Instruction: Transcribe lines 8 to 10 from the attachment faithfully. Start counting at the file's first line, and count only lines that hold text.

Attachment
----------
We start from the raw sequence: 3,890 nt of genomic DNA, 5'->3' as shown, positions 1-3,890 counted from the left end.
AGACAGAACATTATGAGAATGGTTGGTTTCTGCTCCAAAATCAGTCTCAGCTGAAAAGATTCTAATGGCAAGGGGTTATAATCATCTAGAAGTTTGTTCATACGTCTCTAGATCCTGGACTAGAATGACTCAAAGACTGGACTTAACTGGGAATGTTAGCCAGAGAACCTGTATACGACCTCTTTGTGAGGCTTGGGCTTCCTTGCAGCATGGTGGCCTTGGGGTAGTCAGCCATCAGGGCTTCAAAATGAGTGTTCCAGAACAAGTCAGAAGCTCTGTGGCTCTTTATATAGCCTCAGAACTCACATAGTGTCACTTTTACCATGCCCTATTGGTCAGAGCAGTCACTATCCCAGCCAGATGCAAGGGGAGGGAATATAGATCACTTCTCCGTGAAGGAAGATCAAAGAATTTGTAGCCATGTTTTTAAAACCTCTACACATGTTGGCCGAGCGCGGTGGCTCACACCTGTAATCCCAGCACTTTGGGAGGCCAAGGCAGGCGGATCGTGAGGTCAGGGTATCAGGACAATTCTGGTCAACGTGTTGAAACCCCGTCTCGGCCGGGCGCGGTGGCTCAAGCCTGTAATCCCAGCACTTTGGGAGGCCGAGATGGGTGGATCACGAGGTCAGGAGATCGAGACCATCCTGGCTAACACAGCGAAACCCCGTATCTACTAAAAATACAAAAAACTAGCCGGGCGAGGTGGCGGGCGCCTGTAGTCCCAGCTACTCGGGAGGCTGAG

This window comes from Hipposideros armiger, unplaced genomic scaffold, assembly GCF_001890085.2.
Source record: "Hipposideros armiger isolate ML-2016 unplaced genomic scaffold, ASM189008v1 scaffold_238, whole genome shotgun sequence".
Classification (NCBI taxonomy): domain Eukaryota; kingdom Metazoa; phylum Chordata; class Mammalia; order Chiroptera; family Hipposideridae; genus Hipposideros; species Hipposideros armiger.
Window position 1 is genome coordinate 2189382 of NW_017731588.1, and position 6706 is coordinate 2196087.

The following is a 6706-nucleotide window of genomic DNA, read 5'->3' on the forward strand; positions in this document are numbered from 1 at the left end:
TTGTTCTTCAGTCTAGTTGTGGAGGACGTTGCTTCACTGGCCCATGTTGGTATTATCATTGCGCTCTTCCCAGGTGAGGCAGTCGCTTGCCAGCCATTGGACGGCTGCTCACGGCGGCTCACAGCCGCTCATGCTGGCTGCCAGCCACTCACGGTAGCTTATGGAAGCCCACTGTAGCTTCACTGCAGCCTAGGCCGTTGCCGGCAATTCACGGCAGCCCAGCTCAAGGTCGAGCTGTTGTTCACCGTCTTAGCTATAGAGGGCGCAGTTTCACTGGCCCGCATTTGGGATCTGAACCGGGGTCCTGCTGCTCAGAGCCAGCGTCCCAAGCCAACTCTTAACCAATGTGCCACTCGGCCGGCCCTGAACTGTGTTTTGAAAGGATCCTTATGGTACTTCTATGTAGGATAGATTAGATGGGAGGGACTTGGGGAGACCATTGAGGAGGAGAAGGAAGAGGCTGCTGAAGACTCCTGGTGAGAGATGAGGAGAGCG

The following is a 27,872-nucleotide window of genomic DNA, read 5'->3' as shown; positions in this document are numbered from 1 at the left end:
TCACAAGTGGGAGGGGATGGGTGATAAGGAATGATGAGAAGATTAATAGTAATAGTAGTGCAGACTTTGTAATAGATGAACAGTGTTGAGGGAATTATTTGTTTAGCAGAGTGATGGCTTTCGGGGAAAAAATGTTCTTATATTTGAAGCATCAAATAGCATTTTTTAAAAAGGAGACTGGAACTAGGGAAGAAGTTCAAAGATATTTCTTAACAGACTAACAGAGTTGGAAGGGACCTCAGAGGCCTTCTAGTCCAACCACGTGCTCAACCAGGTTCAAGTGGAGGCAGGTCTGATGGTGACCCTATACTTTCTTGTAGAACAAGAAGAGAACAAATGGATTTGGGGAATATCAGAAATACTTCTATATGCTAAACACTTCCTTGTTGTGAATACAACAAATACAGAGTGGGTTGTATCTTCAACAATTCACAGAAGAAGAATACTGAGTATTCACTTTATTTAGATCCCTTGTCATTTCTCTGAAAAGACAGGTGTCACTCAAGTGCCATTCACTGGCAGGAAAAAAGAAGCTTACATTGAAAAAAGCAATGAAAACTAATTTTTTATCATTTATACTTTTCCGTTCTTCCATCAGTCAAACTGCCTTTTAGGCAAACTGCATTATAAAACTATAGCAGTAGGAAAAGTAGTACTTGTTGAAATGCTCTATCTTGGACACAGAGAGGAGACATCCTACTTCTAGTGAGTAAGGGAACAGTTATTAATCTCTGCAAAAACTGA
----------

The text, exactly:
TTGTTCTTCAGTCTAGTTGTGGAGGACGTTGCTTCACTGGCCCATGTTGGTATTATCATTGCGCTCTTCCCAGGTGAGGCAGTCGCTTGCCAGCCATTGGACGGCTGCTCACGGCGGCTCACAGCCGCTCATGCTGGCTGCCAGCCACTCACGGTAGCTTATGGAAGCCCACTGTAGCTTCACTGCAGCCTAGGCCGTTGCCGGCAATTCACGGCAGCCCAGCTCAAGGTCGAGCTGTTGTTCACCGTCTTAGCTATAGAGGGCGCAGTTTCACTGGCCCGCATTTGGGATCTGAACCGGGGTCCTGCTGCTCAGAGCCAGCGTCCCAAGCCAACTCTTAACCAATGTGCCACTCGGCCGGCCCTGAACTGTGTTTTGAAAGGATCCTTATGGTACTTCTATGTAGGATAGATTAGATGGGAGGGACTTGGGGAGACCATTGAGGAGGAGAAGGAAGAGGCTGCTGAAGACTCCTGGTGAGAGATGAGGAGAGCG

The following is a 27,872-nucleotide window of genomic DNA, read 5'->3' as shown; positions in this document are numbered from 1 at the left end:
TCACAAGTGGGAGGGGATGGGTGATAAGGAATGATGAGAAGATTAATAGTAATAGTAGTGCAGACTTTGTAATAGATGAACAGTGTTGAGGGAATTATTTGTTTAGCAGAGTGATGGCTTTCGGGGAAAAAATGTTCTTATATTTGAAGCATCAAATAGCATTTTTTAAAAAGGAGACTGGAACTAGGGAAGAAGTTCAAAGATATTTCTTAACAGACTAACAGAGTTGGAAGGGACCTCAGAGGCCTTCTAGTCCAACCACGTGCTCAACCAGGTTCAAGTGGAGGCAGGTCTGATGGTGACCCTATACTTTCTTGTAGAACAAGAAGAGAACAAATGGATTTGGGGAATATCAGAAATACTTCTATATGCTAAACACTTCCTTGTTGTGAATACAACAAATACAGAGTGGGTTGTATCTTCAACAATTCACAGAAGAAGAATACTGAGTATTCACTTTATTTAGATCCCTTGTCATTTCTCTGAAAAGACAGGTGTCACTCAAGTGCCATTCACTGGCAGGAAAAAAGAAGCTTACATTGAAAAAAGCAATGAAAACTAATTTTTTATCATTTATACTTTTCCGTTCTTCCATCAGTCAAACTGCCTTTTAGGCAAACTGCATTATAAAACTATAGCAGTAGGAAAAGTAGTACTTGTTGAAATGCTCTATCTTGGACACAGAGAGGAGACATCCTACTTCTAGTGAGTAAGGGAACAGTTATTAATCTCTGCAAAAACTGA